Markus Brier hopes a few home comforts and a stunning record on home soil can inspire him to victory in this week’s Austrian Golf Open at Vienna’s Fontana Golf Club, the scene of the some of the best moments of his career.
Brier, whose maiden European Tour victory came at Fontana three years ago, lives within an hour’s drive of the course and in the past has used local knowledge to full effect, winning the tournament at Fontana in 2004 when it formed part of the Challenge Tour schedule, having previously triumphed in 2002 at Steiermärkischer.
The 41 year old then provided one of the finest moments in his country’s sporting history when he became the first Austrian to win on The European Tour in June 2006, and he added another title at the 2007 Volvo China Open in Shanghai.
He has not quite hit those heights this season – a tie for eighth at the Volvo China Open in April is his best finish so far – but he believes the memories of previous victories at Fontana, particularly when he bagged a hole in one in the first round in 2006, can help him reproduce his best form.
“I know what to expect in Austria, be it Challenge Tour or main Tour,” said Brier, who is 102nd in The Race to Dubai heading into this week. “I only have good memories. The highlight in 2006 was the hole in one but I knew at that stage things were going my way. On the last day I holed a great putt on the 13th and I was really confident.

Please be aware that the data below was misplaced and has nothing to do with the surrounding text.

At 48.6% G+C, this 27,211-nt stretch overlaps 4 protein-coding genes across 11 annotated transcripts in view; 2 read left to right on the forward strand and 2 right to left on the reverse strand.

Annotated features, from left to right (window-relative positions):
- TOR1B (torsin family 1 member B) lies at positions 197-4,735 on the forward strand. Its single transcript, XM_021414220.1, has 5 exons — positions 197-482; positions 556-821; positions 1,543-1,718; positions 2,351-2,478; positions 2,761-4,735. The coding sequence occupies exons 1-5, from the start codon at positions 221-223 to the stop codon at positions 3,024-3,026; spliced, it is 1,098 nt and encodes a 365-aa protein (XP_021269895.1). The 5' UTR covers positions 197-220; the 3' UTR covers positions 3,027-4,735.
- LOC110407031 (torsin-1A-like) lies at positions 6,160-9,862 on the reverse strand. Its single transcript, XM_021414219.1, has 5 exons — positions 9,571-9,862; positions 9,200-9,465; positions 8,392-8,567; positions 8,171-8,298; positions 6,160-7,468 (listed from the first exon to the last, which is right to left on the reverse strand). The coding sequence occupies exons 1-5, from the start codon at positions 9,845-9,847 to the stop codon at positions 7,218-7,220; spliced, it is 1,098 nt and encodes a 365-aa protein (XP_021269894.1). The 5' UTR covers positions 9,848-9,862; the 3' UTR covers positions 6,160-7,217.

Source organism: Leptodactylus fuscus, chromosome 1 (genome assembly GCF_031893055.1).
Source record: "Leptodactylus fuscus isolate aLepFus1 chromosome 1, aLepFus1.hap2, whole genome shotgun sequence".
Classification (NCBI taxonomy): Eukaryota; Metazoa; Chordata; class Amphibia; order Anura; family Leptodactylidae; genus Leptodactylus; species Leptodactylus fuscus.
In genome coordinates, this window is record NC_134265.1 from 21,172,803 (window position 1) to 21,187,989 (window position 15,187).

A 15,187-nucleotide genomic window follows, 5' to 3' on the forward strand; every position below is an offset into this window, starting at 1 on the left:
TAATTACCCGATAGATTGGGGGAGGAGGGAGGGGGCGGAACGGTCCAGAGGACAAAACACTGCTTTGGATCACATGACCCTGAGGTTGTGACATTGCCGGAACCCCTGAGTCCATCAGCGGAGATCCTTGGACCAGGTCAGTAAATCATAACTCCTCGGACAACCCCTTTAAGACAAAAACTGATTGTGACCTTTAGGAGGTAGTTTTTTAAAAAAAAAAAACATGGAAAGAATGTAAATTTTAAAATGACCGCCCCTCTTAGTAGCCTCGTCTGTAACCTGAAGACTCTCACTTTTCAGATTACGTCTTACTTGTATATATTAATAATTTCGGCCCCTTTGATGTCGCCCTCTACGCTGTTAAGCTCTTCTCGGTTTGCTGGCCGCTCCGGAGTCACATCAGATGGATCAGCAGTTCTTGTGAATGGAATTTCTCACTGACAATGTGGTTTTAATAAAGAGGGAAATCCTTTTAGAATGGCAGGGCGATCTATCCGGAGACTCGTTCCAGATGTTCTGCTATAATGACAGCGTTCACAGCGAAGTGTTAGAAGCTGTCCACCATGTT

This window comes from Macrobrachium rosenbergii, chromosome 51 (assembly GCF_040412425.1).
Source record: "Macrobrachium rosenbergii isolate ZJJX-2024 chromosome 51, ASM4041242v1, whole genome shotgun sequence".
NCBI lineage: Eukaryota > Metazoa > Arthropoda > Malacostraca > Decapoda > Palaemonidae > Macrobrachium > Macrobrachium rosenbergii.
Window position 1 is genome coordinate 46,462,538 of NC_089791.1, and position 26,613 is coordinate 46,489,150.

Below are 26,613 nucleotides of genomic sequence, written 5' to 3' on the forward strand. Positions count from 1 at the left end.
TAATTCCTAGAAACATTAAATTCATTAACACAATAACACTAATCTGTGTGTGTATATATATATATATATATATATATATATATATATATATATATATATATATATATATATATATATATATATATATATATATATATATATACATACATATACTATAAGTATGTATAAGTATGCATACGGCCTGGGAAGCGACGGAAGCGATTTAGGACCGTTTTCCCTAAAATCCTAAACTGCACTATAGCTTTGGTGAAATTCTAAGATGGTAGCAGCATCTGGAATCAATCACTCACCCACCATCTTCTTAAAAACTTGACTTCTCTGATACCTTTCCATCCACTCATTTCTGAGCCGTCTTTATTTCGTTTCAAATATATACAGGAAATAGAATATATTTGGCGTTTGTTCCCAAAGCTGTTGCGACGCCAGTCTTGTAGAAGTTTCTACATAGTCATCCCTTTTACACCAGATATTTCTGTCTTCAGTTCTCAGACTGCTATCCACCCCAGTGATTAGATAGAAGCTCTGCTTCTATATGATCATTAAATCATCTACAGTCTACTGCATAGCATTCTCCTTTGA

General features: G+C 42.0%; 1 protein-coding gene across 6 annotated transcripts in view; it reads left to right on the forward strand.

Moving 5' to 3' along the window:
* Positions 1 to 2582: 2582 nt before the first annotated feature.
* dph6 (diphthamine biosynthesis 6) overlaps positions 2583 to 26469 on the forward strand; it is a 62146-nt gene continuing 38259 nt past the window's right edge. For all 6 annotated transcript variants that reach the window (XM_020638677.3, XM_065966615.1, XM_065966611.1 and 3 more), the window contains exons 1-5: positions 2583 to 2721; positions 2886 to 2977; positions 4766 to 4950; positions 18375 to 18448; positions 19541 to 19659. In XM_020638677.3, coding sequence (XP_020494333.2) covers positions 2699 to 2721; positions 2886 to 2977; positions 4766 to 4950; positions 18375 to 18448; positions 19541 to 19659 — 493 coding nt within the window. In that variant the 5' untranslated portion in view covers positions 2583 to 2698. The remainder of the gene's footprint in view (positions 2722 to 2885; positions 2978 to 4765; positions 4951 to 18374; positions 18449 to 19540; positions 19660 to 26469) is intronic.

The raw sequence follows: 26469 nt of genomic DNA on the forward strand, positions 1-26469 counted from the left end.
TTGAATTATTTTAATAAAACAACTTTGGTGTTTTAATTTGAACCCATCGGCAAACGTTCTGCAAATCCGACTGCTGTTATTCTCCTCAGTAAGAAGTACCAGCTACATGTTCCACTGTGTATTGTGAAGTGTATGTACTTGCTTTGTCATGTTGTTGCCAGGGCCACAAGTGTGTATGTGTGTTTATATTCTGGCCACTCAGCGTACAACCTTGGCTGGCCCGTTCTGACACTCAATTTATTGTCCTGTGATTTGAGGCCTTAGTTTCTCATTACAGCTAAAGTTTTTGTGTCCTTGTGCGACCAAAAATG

“When I look at the tape – as I do from time to time – I enjoy seeing it again. I watched it in May or June and I will definitely have another look before next week’s event. Not only does it bring back great memories, it reminds me of how I was swinging and hitting the ball. I hit nearly all the fairways on Sunday and it gives me a good view of how it should be.
“Overall I am really looking forward to it. The spectators are always right behind me and I am keeping my fingers crossed for another good week.”
Brier, who joins Frenchman Thomas Levet, Scotsman Paul Lawrie, Englishman Nick Dougherty and José Maria Olazabal of Spain in the field, knows that being the home favourite will mean his preparations this week are slightly different from normal.
“It is always busy and demands a lot of my time,” he continued. “I try to take it easy on Monday and Tuesday – it’s not as if I don’t know the course – and stay at home with the family and do any media and promotional work that’s required. But I only live a 45-minute drive from the course.”
Brier believes the course will benefit from being moved to later in The European Tour schedule, having previously been played in June, adding: “I think there has been more time to prepare and with a good warm summer it will be firmer than when we have played in early June. I think it’s good for the course. It is a bit harder and the rough will be up. So it will be a different challenge – tougher on the greens if it doesn’t rain. The course is not so long but the greens are tougher.”